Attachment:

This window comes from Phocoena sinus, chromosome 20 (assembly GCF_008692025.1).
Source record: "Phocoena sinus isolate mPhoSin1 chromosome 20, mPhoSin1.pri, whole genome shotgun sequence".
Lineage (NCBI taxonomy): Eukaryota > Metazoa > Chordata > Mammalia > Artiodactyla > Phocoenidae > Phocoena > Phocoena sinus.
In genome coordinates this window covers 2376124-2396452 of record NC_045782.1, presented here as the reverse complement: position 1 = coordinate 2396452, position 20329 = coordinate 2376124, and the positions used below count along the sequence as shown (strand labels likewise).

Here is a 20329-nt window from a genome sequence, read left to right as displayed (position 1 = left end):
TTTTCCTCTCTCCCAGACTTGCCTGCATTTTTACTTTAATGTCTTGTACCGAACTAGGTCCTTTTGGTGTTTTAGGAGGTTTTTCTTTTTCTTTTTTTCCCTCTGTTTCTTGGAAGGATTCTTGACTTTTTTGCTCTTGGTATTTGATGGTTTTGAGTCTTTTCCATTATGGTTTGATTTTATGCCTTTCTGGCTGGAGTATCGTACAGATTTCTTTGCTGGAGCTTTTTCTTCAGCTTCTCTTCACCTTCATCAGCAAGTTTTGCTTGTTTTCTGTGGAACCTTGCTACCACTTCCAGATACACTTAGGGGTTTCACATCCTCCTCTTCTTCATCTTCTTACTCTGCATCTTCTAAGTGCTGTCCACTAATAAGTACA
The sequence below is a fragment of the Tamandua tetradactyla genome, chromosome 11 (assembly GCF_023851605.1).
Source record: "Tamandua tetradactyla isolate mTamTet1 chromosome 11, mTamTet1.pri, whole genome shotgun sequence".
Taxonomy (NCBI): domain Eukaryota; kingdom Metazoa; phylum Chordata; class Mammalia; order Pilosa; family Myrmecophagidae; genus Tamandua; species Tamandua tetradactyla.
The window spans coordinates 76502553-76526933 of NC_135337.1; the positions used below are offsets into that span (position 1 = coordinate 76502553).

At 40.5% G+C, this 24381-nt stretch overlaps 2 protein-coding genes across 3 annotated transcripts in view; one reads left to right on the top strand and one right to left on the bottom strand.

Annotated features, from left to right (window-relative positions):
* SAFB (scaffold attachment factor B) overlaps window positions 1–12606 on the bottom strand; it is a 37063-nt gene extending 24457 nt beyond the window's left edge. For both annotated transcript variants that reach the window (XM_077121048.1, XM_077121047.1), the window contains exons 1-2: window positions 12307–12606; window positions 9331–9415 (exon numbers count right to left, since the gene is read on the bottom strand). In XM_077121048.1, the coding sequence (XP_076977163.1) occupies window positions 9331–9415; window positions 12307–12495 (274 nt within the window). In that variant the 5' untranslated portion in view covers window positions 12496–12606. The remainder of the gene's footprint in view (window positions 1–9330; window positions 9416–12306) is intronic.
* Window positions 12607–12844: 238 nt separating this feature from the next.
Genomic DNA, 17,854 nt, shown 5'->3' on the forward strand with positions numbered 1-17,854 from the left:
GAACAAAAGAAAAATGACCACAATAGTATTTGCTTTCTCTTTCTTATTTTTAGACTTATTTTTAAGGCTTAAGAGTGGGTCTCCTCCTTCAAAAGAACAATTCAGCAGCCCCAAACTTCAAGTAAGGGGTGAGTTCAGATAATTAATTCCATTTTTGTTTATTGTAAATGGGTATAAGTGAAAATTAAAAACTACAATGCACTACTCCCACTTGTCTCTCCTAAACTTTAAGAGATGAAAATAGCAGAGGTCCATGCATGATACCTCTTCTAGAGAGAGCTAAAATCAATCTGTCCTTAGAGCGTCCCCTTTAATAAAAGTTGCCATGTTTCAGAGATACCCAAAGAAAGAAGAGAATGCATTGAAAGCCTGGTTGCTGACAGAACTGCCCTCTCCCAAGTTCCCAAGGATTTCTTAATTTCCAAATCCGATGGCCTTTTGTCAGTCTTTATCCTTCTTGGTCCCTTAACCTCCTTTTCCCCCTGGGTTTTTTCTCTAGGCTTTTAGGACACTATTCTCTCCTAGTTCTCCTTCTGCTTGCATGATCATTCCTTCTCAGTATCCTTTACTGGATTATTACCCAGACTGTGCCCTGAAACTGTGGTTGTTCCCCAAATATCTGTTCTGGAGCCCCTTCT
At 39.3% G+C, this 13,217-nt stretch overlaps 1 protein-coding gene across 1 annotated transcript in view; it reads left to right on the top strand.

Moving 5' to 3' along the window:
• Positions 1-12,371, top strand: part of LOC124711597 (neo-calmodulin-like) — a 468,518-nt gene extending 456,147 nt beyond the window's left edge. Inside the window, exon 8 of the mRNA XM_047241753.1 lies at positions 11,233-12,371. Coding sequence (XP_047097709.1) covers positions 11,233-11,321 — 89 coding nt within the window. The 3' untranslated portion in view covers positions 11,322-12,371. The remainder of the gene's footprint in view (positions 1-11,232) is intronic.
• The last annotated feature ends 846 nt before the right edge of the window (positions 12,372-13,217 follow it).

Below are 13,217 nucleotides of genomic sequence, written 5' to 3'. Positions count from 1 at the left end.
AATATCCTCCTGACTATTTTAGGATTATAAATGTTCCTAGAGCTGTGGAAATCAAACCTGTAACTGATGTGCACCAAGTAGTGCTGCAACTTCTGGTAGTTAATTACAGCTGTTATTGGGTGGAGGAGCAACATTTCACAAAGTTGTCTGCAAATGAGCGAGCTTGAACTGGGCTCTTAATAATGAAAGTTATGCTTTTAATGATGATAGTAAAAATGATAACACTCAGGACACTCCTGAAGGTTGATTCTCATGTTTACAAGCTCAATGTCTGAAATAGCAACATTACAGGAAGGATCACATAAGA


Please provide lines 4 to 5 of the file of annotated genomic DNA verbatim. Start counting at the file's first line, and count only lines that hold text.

In genome coordinates this window covers 2376124-2396452 of record NC_045782.1, presented here as the reverse complement: position 1 = coordinate 2396452, position 20329 = coordinate 2376124, and the positions used below count along the sequence as shown (strand labels likewise).

Here is a 20329-nt window from a genome sequence, read left to right as displayed (position 1 = left end):